Under the terms of an agreement with military prosecutors, the
government will drop sex assault charges against Brigadier General
Jeffrey Sinclair, as well as two other charges that would have
forced him to register as a sex offender, lead defense attorney
Richard Scheff said in an email.
Sinclair, 51, had been charged with forcible sodomy based on
allegations by a female U.S. Army captain that could have sent the
27-year Army veteran to prison for life.
Sinclair is expected to enter his additional guilty pleas, including
mistreatment of his accuser and failure to end an extramarital
affair, in military court at Fort Bragg, North Carolina on Monday,
his legal team said.
A spokeswoman for military prosecutors said they would withhold
comment until the deal is announced in court.
It was unclear if the judge in the case would move directly to
Sinclair already had pleaded guilty this month to military crimes of
having an adulterous affair, asking junior female officers for nude
photos and possessing pornography on his laptop while deployed in
Afghanistan. Those offenses carry a maximum penalty of 15 years in
prison and possible dismissal from the Army.
Sinclair's attorneys plan to argue that he should not face jail time
on any of the charges, though he would accept retirement at a
reduced rank, which would lower his pension.
Sinclair, the defendant in a rare court-martial against a top U.S.
military officer, had vowed to fight charges that he sexually
assaulted the 34-year-old female captain, saying their three-year
relationship that spanned two war zones had been consensual.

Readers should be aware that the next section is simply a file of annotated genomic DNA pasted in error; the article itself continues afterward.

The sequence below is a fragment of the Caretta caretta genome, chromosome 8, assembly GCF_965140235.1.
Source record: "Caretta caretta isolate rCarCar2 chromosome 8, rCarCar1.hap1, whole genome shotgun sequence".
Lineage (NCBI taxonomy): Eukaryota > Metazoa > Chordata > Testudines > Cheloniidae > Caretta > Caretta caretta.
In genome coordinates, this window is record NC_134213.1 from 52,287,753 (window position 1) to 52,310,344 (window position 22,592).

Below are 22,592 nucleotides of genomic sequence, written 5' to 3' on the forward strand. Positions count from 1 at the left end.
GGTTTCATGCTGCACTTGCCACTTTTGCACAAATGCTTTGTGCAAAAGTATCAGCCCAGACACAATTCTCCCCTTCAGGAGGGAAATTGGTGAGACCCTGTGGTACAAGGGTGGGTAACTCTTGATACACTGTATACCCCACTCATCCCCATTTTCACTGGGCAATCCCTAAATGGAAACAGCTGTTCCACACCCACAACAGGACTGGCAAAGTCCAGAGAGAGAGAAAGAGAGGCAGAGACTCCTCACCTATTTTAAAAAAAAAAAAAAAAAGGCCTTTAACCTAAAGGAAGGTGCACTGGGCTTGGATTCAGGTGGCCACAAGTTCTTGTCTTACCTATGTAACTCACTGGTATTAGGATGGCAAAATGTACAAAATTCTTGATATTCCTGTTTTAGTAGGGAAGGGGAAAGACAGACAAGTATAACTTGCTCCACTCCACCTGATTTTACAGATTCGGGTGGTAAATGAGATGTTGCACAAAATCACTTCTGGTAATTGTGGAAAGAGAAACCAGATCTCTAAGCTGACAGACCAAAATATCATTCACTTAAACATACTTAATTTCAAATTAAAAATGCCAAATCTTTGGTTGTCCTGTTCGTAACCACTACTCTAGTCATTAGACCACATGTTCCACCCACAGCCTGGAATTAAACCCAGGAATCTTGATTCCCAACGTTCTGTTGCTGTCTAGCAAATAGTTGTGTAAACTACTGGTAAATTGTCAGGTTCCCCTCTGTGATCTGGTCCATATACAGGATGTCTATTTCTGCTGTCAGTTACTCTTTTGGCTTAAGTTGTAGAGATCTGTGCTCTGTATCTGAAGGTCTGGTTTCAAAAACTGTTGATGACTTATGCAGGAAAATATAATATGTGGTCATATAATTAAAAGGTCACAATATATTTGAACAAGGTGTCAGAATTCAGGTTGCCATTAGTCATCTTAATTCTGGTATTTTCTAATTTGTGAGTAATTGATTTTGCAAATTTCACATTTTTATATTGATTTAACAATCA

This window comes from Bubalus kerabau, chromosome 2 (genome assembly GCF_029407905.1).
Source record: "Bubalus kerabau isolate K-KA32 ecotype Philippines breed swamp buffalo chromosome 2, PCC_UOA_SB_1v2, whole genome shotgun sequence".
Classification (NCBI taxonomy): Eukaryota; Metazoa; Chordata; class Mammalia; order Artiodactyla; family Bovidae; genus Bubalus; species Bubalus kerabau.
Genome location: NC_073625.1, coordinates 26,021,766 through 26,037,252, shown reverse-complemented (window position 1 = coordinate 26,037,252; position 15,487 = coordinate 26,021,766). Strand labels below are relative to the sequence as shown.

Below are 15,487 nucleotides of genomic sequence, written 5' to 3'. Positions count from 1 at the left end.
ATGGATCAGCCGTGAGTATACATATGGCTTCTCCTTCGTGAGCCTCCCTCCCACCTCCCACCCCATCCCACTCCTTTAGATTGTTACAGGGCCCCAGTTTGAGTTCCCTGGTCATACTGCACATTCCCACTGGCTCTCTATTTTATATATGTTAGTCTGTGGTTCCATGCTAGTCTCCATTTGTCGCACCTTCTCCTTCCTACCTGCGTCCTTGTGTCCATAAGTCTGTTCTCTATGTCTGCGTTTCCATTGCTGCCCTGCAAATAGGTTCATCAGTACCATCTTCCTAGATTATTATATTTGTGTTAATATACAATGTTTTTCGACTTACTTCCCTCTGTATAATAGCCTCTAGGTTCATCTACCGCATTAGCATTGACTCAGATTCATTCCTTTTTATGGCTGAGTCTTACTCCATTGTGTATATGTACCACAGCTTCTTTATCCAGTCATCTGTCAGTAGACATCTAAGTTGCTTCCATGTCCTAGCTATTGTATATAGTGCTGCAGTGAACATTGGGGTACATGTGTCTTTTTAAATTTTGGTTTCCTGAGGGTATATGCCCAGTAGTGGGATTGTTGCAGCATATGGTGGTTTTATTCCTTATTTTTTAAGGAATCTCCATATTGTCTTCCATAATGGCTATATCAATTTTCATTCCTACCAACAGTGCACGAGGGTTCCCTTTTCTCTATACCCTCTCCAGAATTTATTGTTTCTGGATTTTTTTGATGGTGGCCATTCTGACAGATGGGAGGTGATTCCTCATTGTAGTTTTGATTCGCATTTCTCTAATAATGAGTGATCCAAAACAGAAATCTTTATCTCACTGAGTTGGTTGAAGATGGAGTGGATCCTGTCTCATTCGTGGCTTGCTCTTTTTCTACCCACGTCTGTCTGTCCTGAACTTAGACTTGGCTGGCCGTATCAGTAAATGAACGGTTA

His victim gave tearful testimony early this month accusing Sinclair
of twice forcing her to engage in oral sex when she tried to break
off the relationship and accusing him of threatening to kill her if
she told anyone about the affair.
The defense said it would prove Sinclair's accuser was not a
credible witness. But his lawyers did not get a chance to
cross-examine her after the trial was delayed indefinitely last week
when the prosecution's case hit a stumbling block. A judge ruled
that politics appeared to have fueled the Army's decision to reject
an earlier plea offer made by Sinclair.
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The judge also said he would allow Sinclair to renew an offer to
plead guilty to lesser charges in exchange for the more serious
being dismissed. That request had previously been rejected by
military leaders at Fort Bragg.
A married father of two, Sinclair was stripped of command in
southern Afghanistan in May 2012 as a result of the criminal
"It shouldn't have taken two years for them to come to this
conclusion," Scheff said. "Like other persons cleared of false rape
allegations, General Sinclair has borne enormous reputational and
financial costs. These costs should factor into sentencing."
Sinclair's court-martial came at a time the U.S. military is
grappling with how to handle rising sexual assault, after a report
that incidents of unwanted sexual contact, from groping to rape,
jumped by 37 percent in 2012, to 26,000 cases.
The U.S. Senate last week passed by an overwhelming margin a bill
that would reform how the military handles sexual assault charges.
The bill, subject to House approval, would strengthen prosecutors'
role in advising commanders on whether to go to court-martial and
eliminating the "good soldier" defense which allowed courts to
reduced the sentence of offenders with strong military records.
(Writing by Victoria Cavaliere in New York;
editing by Scott Malone,
Matthew Lewis and Marguerita Choy)
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